Students in 4th and 5h grade dug deeply into their own ancestry within their archaeology unit.
Students used the Torah to learn about their family history through card games, Teva Tuesday and puzzle activities. These hands on projects were an exciting way for the students to be their own archaeologists.
The students examined three essential questions for the assignment. The assignment focused around how they can learn about the past, remember people from the past, and connect back to their Jewish ancestry.
To help learn about the first question students used clue cards to match prominent figures from the Torah with each provided clue. The students made a connection between their ancestors and the Torah.
The investigation continued with a puzzle activity. The students had to guess what the puzzle was with only a few of the pieces. This activity allowed students to become archaeologists by trying to piece together a larger puzzle with only a couple pieces. Students had to make assumptions about what the puzzle was and be creative through research. They gained clues this way to help them come up with what the bigger picture could be.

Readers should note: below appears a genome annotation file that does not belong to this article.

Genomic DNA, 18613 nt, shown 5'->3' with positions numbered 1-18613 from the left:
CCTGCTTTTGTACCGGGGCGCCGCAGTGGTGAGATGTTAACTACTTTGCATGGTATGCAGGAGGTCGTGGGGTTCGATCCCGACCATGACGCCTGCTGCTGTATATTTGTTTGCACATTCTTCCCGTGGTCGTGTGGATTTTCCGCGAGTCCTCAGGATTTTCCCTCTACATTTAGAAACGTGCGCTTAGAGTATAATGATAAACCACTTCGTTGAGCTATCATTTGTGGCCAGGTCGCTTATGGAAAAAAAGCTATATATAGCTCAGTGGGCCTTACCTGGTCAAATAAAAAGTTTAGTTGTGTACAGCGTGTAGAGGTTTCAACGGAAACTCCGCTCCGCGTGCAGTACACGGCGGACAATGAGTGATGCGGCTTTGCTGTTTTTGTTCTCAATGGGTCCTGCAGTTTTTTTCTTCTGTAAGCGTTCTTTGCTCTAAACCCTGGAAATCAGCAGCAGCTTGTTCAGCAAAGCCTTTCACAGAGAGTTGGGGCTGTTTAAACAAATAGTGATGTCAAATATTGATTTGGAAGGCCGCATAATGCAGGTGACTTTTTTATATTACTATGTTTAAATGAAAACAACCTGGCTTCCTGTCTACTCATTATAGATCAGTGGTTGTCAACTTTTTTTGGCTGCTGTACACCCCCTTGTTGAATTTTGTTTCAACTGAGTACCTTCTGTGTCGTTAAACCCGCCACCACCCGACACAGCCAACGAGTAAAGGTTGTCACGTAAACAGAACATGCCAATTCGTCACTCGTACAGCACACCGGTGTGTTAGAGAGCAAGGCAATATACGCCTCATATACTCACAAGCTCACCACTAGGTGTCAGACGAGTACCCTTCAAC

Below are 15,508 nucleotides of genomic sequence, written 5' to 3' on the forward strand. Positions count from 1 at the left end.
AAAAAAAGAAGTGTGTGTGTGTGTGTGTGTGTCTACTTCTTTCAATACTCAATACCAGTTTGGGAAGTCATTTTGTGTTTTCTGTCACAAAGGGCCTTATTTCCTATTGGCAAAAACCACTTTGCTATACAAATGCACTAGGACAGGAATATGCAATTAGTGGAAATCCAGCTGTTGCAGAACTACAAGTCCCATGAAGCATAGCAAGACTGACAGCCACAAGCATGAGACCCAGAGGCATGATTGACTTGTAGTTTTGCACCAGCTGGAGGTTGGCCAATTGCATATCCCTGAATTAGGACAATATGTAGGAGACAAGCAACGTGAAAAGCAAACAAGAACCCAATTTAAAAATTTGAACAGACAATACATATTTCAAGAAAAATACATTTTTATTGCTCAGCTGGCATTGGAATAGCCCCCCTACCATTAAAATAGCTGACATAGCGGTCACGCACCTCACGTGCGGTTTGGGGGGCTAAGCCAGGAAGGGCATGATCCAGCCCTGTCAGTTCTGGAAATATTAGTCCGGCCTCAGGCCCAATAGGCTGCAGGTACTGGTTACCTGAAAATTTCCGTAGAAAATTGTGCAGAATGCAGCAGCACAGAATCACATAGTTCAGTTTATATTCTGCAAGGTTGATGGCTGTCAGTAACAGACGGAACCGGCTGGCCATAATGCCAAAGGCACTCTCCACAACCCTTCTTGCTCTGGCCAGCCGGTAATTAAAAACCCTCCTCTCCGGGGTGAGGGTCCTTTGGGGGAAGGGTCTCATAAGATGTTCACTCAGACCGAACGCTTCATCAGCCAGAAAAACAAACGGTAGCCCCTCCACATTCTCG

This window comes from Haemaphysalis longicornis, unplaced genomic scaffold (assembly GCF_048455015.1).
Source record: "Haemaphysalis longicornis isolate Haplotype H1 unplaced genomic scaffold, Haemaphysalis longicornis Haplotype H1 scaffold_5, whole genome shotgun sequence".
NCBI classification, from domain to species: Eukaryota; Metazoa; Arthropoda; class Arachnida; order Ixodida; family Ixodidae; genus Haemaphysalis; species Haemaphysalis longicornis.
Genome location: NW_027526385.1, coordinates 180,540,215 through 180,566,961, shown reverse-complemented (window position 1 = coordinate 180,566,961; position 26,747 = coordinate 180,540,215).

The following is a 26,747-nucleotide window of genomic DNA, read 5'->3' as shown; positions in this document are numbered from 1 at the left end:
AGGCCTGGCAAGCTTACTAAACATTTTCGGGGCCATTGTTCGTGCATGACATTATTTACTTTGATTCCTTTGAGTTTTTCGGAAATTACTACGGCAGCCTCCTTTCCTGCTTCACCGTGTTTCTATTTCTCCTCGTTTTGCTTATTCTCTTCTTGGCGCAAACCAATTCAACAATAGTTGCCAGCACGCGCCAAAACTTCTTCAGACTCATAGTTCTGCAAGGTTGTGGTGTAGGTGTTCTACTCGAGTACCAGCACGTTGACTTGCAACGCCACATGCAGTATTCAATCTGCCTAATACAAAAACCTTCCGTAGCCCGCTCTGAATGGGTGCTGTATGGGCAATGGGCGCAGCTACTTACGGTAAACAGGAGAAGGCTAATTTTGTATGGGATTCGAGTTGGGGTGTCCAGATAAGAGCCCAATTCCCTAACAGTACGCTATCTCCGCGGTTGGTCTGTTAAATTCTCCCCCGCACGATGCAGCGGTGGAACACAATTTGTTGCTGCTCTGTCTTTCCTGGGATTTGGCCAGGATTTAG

This assignment continued outdoors where students created monotubes or cardboard tubes used to see out of. “Monotube” is the name that the students creatively came up with for the device. After looking into the “monotube” the students described what they saw. The activity gave the students tunnel vision. They were restricted to only seeing a part of one thing and need to clearly communication with their group members.
Lastly, using the parent and teacher contributions, students looked at “artifacts.” These artifacts were a sample of family photos and memorabilia collected from the parents for students in the class. The students learned a deeper understanding of how to collect information about genealogy. They figured out which student in the class the artifacts connected back to, similar to what an archaeologist would do with the facts they collect. They also sorted and categorized the items to “discover” information such as what the people did for leisure, what kind of food they ate and how they received their education…
The 4th and 5th graders came together and answered the essential questions they were given. They were intrigued by this assignment- learning how to uncover their past like an archaeologist would.